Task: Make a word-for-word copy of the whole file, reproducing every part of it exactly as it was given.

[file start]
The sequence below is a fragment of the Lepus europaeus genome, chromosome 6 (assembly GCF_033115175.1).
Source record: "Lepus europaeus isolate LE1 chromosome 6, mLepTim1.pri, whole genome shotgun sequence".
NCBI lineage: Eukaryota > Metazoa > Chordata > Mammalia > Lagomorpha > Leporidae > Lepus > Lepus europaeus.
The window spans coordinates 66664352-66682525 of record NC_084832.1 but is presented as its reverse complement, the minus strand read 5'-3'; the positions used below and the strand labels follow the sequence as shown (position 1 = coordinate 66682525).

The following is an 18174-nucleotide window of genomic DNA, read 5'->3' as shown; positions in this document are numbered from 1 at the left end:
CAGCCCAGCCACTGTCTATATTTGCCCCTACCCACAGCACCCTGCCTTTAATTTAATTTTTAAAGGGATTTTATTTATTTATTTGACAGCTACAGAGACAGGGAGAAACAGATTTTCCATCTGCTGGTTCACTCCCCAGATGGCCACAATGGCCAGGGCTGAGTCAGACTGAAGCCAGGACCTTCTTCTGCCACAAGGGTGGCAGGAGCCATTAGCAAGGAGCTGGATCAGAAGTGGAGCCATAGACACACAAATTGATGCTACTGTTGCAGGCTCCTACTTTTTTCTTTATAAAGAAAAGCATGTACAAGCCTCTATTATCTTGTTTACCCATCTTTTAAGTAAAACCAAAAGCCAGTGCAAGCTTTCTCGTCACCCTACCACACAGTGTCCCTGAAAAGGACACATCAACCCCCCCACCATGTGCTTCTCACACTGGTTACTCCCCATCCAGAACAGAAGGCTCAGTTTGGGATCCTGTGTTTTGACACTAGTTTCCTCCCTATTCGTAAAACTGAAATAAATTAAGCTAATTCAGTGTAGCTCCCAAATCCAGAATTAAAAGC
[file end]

The sequence below is a fragment of the Lepus europaeus genome, chromosome 6 (assembly GCF_033115175.1).
Source record: "Lepus europaeus isolate LE1 chromosome 6, mLepTim1.pri, whole genome shotgun sequence".
NCBI lineage: Eukaryota > Metazoa > Chordata > Mammalia > Lagomorpha > Leporidae > Lepus > Lepus europaeus.
The window spans coordinates 66664352-66682525 of record NC_084832.1 but is presented as its reverse complement, the minus strand read 5'-3'; the positions used below and the strand labels follow the sequence as shown (position 1 = coordinate 66682525).

The following is an 18174-nucleotide window of genomic DNA, read 5'->3' as shown; positions in this document are numbered from 1 at the left end:
CAGCCCAGCCACTGTCTATATTTGCCCCTACCCACAGCACCCTGCCTTTAATTTAATTTTTAAAGGGATTTTATTTATTTATTTGACAGCTACAGAGACAGGGAGAAACAGATTTTCCATCTGCTGGTTCACTCCCCAGATGGCCACAATGGCCAGGGCTGAGTCAGACTGAAGCCAGGACCTTCTTCTGCCACAAGGGTGGCAGGAGCCATTAGCAAGGAGCTGGATCAGAAGTGGAGCCATAGACACACAAATTGATGCTACTGTTGCAGGCTCCTACTTTTTTCTTTATAAAGAAAAGCATGTACAAGCCTCTATTATCTTGTTTACCCATCTTTTAAGTAAAACCAAAAGCCAGTGCAAGCTTTCTCGTCACCCTACCACACAGTGTCCCTGAAAAGGACACATCAACCCCCCCACCATGTGCTTCTCACACTGGTTACTCCCCATCCAGAACAGAAGGCTCAGTTTGGGATCCTGTGTTTTGACACTAGTTTCCTCCCTATTCGTAAAACTGAAATAAATTAAGCTAATTCAGTGTAGCTCCCAAATCCAGAATTAAAAGC